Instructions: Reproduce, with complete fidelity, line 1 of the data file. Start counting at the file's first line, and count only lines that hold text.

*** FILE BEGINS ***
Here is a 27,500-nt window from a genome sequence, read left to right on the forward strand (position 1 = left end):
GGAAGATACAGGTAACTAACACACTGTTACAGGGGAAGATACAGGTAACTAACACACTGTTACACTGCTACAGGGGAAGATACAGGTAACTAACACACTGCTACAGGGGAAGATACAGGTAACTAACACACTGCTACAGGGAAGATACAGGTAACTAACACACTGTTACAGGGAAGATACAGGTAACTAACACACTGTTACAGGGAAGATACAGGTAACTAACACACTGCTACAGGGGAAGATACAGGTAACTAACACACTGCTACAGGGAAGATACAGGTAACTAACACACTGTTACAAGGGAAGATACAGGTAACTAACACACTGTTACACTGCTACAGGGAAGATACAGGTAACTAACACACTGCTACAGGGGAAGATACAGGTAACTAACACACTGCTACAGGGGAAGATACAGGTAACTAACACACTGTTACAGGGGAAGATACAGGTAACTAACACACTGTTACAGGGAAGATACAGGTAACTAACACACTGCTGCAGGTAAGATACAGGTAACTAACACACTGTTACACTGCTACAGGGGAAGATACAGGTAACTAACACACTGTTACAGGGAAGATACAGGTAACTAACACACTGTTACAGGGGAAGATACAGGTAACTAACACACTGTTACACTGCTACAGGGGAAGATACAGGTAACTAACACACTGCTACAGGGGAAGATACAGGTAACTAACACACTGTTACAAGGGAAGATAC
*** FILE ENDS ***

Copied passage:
Here is a 27,500-nt window from a genome sequence, read left to right on the forward strand (position 1 = left end):